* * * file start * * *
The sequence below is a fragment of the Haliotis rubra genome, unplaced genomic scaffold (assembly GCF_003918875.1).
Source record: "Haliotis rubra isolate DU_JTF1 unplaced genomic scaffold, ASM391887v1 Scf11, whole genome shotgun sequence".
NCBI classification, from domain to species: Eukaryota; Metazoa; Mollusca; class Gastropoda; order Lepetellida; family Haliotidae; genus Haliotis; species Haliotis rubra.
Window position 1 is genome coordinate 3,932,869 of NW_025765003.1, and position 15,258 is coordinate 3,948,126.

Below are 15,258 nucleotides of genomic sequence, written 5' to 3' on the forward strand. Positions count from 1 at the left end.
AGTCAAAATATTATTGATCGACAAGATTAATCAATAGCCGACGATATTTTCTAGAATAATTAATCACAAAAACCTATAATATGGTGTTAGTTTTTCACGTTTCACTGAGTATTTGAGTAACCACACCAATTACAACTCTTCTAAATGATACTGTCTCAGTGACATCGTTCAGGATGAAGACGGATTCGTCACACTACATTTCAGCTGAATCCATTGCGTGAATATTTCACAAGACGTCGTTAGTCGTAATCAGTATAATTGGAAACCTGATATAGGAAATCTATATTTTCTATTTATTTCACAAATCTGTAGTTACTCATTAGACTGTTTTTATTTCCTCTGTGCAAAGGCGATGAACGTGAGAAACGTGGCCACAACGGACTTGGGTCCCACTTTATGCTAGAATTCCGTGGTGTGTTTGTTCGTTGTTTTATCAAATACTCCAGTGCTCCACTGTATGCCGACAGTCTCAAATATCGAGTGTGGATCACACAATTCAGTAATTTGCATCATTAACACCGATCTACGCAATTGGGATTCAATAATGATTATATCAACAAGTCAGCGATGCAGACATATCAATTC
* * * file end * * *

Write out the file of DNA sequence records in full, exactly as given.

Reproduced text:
The sequence below is a fragment of the Haliotis rubra genome, unplaced genomic scaffold (assembly GCF_003918875.1).
Source record: "Haliotis rubra isolate DU_JTF1 unplaced genomic scaffold, ASM391887v1 Scf11, whole genome shotgun sequence".
NCBI classification, from domain to species: Eukaryota; Metazoa; Mollusca; class Gastropoda; order Lepetellida; family Haliotidae; genus Haliotis; species Haliotis rubra.
Window position 1 is genome coordinate 3,932,869 of NW_025765003.1, and position 15,258 is coordinate 3,948,126.

Below are 15,258 nucleotides of genomic sequence, written 5' to 3' on the forward strand. Positions count from 1 at the left end.
AGTCAAAATATTATTGATCGACAAGATTAATCAATAGCCGACGATATTTTCTAGAATAATTAATCACAAAAACCTATAATATGGTGTTAGTTTTTCACGTTTCACTGAGTATTTGAGTAACCACACCAATTACAACTCTTCTAAATGATACTGTCTCAGTGACATCGTTCAGGATGAAGACGGATTCGTCACACTACATTTCAGCTGAATCCATTGCGTGAATATTTCACAAGACGTCGTTAGTCGTAATCAGTATAATTGGAAACCTGATATAGGAAATCTATATTTTCTATTTATTTCACAAATCTGTAGTTACTCATTAGACTGTTTTTATTTCCTCTGTGCAAAGGCGATGAACGTGAGAAACGTGGCCACAACGGACTTGGGTCCCACTTTATGCTAGAATTCCGTGGTGTGTTTGTTCGTTGTTTTATCAAATACTCCAGTGCTCCACTGTATGCCGACAGTCTCAAATATCGAGTGTGGATCACACAATTCAGTAATTTGCATCATTAACACCGATCTACGCAATTGGGATTCAATAATGATTATATCAACAAGTCAGCGATGCAGACATATCAATTC